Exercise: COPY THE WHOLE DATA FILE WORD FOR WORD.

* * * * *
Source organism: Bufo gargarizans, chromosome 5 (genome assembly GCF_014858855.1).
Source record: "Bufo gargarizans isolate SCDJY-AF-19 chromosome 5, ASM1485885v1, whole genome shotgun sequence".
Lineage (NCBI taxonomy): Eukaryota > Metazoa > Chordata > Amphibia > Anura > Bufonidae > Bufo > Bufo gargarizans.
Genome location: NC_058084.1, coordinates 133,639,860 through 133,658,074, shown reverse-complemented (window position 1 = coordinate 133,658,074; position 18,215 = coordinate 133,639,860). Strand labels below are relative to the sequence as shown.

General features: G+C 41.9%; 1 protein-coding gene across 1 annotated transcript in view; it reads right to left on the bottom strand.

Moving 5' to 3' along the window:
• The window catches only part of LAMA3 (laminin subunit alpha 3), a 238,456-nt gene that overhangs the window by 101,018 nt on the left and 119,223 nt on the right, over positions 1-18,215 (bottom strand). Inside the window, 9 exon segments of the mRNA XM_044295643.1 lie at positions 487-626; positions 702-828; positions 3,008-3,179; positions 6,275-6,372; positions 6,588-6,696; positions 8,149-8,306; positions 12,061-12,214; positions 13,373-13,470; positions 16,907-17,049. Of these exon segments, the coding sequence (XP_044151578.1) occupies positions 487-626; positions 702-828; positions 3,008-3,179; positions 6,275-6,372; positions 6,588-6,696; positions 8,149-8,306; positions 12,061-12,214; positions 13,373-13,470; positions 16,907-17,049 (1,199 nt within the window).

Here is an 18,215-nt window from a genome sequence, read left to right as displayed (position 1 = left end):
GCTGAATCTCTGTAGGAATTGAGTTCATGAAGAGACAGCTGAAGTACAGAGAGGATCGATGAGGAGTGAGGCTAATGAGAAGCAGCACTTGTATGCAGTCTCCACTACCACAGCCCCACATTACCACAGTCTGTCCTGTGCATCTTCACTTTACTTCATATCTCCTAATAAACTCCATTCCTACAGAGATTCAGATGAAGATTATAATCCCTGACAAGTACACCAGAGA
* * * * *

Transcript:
Source organism: Bufo gargarizans, chromosome 5 (genome assembly GCF_014858855.1).
Source record: "Bufo gargarizans isolate SCDJY-AF-19 chromosome 5, ASM1485885v1, whole genome shotgun sequence".
Lineage (NCBI taxonomy): Eukaryota > Metazoa > Chordata > Amphibia > Anura > Bufonidae > Bufo > Bufo gargarizans.
Genome location: NC_058084.1, coordinates 133,639,860 through 133,658,074, shown reverse-complemented (window position 1 = coordinate 133,658,074; position 18,215 = coordinate 133,639,860). Strand labels below are relative to the sequence as shown.

General features: G+C 41.9%; 1 protein-coding gene across 1 annotated transcript in view; it reads right to left on the bottom strand.

Moving 5' to 3' along the window:
• The window catches only part of LAMA3 (laminin subunit alpha 3), a 238,456-nt gene that overhangs the window by 101,018 nt on the left and 119,223 nt on the right, over positions 1-18,215 (bottom strand). Inside the window, 9 exon segments of the mRNA XM_044295643.1 lie at positions 487-626; positions 702-828; positions 3,008-3,179; positions 6,275-6,372; positions 6,588-6,696; positions 8,149-8,306; positions 12,061-12,214; positions 13,373-13,470; positions 16,907-17,049. Of these exon segments, the coding sequence (XP_044151578.1) occupies positions 487-626; positions 702-828; positions 3,008-3,179; positions 6,275-6,372; positions 6,588-6,696; positions 8,149-8,306; positions 12,061-12,214; positions 13,373-13,470; positions 16,907-17,049 (1,199 nt within the window).

Here is an 18,215-nt window from a genome sequence, read left to right as displayed (position 1 = left end):
GCTGAATCTCTGTAGGAATTGAGTTCATGAAGAGACAGCTGAAGTACAGAGAGGATCGATGAGGAGTGAGGCTAATGAGAAGCAGCACTTGTATGCAGTCTCCACTACCACAGCCCCACATTACCACAGTCTGTCCTGTGCATCTTCACTTTACTTCATATCTCCTAATAAACTCCATTCCTACAGAGATTCAGATGAAGATTATAATCCCTGACAAGTACACCAGAGA